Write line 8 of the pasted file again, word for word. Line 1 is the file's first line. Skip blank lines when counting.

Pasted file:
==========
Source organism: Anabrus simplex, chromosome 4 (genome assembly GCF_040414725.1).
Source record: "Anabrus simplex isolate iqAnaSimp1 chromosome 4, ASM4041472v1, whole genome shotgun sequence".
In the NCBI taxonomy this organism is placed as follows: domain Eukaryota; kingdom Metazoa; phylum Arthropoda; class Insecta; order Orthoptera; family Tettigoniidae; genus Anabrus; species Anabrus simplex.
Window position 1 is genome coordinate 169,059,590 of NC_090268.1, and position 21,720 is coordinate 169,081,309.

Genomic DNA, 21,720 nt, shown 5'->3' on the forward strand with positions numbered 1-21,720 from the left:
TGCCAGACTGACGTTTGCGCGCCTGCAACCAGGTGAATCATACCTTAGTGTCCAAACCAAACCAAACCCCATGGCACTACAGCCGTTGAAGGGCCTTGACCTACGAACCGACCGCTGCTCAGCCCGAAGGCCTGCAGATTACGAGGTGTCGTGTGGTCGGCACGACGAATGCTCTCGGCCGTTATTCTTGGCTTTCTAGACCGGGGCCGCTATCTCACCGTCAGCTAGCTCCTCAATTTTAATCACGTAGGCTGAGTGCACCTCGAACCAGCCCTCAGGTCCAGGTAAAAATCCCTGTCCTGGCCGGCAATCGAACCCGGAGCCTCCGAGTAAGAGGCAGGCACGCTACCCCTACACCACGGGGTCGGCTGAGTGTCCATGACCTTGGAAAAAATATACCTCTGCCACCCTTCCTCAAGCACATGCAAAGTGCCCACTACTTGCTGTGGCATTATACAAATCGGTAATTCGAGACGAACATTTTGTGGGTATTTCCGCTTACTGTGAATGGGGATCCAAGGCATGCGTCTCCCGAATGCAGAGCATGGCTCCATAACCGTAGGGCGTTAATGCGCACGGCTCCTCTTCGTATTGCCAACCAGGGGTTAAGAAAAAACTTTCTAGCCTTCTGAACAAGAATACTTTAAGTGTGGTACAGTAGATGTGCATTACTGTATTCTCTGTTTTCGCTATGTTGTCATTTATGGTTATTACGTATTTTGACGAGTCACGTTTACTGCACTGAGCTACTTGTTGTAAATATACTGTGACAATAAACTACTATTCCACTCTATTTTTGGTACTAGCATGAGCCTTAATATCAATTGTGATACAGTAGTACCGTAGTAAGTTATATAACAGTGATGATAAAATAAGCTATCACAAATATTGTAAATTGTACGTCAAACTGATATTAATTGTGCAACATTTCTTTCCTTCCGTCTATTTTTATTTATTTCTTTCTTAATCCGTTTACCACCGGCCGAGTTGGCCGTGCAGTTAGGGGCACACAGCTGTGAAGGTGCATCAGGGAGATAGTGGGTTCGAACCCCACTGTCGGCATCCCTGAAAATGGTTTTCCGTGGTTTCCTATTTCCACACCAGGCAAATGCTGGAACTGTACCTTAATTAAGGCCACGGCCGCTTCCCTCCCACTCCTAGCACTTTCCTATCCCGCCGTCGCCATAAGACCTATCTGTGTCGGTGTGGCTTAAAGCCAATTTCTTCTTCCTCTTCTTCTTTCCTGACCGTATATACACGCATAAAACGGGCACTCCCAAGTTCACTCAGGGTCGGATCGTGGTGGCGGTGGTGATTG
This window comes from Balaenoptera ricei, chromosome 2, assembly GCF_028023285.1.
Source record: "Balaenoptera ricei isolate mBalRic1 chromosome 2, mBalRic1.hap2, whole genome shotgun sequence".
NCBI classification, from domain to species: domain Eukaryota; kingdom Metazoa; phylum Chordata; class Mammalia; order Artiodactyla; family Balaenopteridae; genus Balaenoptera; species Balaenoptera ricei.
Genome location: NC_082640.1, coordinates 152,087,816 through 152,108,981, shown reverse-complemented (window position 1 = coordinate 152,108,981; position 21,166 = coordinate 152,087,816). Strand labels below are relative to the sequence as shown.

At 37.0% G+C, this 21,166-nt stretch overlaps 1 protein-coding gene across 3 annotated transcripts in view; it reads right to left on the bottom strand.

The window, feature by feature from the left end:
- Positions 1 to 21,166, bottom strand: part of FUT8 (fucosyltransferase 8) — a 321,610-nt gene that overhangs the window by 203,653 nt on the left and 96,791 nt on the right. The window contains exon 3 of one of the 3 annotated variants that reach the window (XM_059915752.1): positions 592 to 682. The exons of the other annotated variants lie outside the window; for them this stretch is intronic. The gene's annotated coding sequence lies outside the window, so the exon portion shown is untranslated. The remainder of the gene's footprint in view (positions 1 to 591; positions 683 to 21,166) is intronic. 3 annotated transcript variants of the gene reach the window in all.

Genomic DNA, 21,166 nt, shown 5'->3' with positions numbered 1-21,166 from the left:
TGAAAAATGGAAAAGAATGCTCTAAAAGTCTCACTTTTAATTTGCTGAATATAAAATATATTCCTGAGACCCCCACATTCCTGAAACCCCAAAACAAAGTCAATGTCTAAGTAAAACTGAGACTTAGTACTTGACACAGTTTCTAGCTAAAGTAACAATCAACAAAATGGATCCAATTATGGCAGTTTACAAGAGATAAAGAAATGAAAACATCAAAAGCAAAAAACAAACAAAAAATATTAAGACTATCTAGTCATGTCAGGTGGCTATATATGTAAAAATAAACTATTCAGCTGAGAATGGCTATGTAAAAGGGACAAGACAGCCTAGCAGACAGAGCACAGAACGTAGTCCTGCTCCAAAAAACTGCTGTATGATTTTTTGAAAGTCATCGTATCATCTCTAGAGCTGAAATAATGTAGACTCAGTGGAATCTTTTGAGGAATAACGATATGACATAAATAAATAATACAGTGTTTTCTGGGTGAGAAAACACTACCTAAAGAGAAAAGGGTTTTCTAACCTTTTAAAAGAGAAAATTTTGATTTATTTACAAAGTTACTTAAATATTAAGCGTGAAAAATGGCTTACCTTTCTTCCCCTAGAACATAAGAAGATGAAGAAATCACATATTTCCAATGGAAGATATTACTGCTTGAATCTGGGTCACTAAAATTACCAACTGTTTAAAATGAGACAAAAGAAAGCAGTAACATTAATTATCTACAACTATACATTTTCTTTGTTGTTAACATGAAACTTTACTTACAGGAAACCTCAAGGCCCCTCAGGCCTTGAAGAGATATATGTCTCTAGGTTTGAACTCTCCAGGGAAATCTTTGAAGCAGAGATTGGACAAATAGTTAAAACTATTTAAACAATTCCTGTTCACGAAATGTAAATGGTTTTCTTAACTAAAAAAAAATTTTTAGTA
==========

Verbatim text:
Source record: "Balaenoptera ricei isolate mBalRic1 chromosome 2, mBalRic1.hap2, whole genome shotgun sequence".